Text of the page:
The word “hippy” used to conjure up some very strong emotions. WWII veterans would snort with disgust at the idea of a bunch of smelly, pot-smoking longhaired kids who dared to defy Uncle Sam by burning their draft cards. Why, such yellow cowards would have been tarred and feathered back in the day!

Youngsters had different point of view. Many admired people who would dare to live an unconventional lifestyle. And the idea of protesting a war that made less and less sense every day was easily related to. And long hair was decidedly cool. And you didn’t HAVE to smoke pot. Beer was easily obtainable in those days for Saturday night fun.

So many small towns sported their own versions of hippies. My parents were quite strict, so no long hair in the Enderland household. However, many kids’ parents were quite tolerant of their children’s appearance, as long as they stayed out of trouble. So Miami, Oklahoma had a few kids running around in tie-dyes, jeans, sandals, and sporting long, glorious hair.

We didn’t have any organized Vietnam protests in our cozy town of 10,000. But there were plenty of peace signs on t-shirts. There was lots of graffiti like “Draft beer, not our boys” scrawled prominently in places like the nearby Baxter Springs drive-in theater (The back side, of course. It wouldn’t be very neighbortly to ruin the movie screen). So while we saw “unkempt” youth wandering the streets, we watched the classic hippies on TV or viewed them in Life Magazine.

But hippies were hated by many who were not young. They were viewed as a serious threat to the very fabric of society. And they felt slapped in the face by these young, mouthy protesters.

Hippy bus

It’s not like their point of view didn’t have merit. Hippies weren’t known for tactfulness. It wasn’t unusual for outspoken hippies like Abbey Hoffman to deride anyone who didn’t agree with their views by trashing their opposers with obscene language and call them things like baby burners (or parents of baby burners, that hurt even more).

Of course, many hippies were simply kind, peaceful folk who didn’t like the turn society was taking. But they were lumped in with the loudmouths by the right-wing Hawks.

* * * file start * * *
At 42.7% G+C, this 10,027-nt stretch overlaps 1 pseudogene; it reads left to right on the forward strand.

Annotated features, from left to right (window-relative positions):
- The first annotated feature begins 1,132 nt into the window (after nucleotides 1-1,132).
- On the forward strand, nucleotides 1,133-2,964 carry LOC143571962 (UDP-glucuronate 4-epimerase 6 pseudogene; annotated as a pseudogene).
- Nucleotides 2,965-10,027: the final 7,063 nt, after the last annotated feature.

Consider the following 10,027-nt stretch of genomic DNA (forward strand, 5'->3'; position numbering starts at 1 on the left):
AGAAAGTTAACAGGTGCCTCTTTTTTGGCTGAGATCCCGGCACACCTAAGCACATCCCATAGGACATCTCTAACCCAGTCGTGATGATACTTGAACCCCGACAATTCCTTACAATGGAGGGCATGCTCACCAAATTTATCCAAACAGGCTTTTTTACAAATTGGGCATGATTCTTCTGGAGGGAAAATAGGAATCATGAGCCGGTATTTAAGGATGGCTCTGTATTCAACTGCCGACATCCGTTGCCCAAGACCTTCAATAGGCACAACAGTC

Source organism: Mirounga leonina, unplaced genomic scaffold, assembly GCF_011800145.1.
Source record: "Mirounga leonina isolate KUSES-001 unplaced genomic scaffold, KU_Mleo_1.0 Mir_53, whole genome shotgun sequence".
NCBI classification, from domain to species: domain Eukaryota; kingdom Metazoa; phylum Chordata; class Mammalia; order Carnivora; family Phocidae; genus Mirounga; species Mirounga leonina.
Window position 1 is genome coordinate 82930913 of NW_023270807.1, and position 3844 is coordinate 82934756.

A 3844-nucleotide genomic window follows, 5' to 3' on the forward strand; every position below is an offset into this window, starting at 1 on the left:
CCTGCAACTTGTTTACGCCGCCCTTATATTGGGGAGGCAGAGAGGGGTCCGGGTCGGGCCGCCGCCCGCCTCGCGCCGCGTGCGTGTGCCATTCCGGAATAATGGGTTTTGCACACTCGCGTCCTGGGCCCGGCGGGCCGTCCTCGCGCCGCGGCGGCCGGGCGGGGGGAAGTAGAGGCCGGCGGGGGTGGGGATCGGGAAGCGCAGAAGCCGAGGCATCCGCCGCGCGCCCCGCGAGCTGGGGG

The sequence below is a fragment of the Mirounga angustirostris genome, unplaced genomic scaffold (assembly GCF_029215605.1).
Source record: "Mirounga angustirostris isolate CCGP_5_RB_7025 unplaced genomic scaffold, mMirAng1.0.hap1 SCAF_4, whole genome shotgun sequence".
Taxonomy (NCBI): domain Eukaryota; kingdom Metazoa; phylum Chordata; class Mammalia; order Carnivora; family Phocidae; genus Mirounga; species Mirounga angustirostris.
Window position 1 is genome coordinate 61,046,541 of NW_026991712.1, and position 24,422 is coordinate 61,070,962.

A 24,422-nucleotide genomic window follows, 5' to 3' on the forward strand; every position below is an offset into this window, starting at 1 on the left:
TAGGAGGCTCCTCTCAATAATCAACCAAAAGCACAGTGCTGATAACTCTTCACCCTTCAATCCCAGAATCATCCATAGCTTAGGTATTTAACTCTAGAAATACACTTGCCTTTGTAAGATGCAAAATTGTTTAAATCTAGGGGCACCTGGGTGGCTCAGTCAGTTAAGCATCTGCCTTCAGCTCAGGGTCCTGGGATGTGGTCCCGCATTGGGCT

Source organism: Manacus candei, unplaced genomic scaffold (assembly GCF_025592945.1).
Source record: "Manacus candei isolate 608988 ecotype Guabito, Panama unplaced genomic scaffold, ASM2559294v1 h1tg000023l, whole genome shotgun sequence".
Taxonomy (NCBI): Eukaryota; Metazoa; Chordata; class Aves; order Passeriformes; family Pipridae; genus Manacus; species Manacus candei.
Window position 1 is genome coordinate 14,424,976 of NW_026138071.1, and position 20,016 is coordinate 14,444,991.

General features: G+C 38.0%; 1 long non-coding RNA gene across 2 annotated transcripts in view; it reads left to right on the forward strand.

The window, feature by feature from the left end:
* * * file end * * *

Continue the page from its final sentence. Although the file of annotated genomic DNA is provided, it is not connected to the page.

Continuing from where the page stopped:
This led to bumper stickers like “You don’t like cops? The next time you need help, call a hippy!” But nobody was tarred and feathered, to my knowledge.

Hippies made their way into TV and the movies, besides the big weekly pictorial periodicals. Easy Rider featured the hippies on the commune out in the desert, cultivating the ground in vain, in Billy’s opinion. But Captain America assured him that things would work out well for the gentle rebels. Dragnet would frequently feature mouthy hippies being taught a tough lesson by Joe Friday. And Mod Squad attempted to meld youthful idealism with more traditional values with three cool cops (who also crossed paths with hippies from time to time, but attempted to relate a little more than Friday).

The Summer of Love in 1967 put hippies front and center. As they gathered at Haight-Ashbury at San Francisco, the rest of the world watched nervously. The previous year, opposition to the war was sparse. But in 1967, every peace sign was seen as a nose-thumbing (once considered an obscene gesture) at The Powers That Be. Suddenly, there was organized resistance to Vietnam, led by these long-haired freaks.

Well, society didn’t crumble. The war mercifully ran its course. We now do business with the same commies in Vietnam that many, many brave young men and women died to eradicate. Life is pretty weird.

Maybe the hippies who began living their lives in such an unconventional manner so long ago had a better grasp on reality than we thought.

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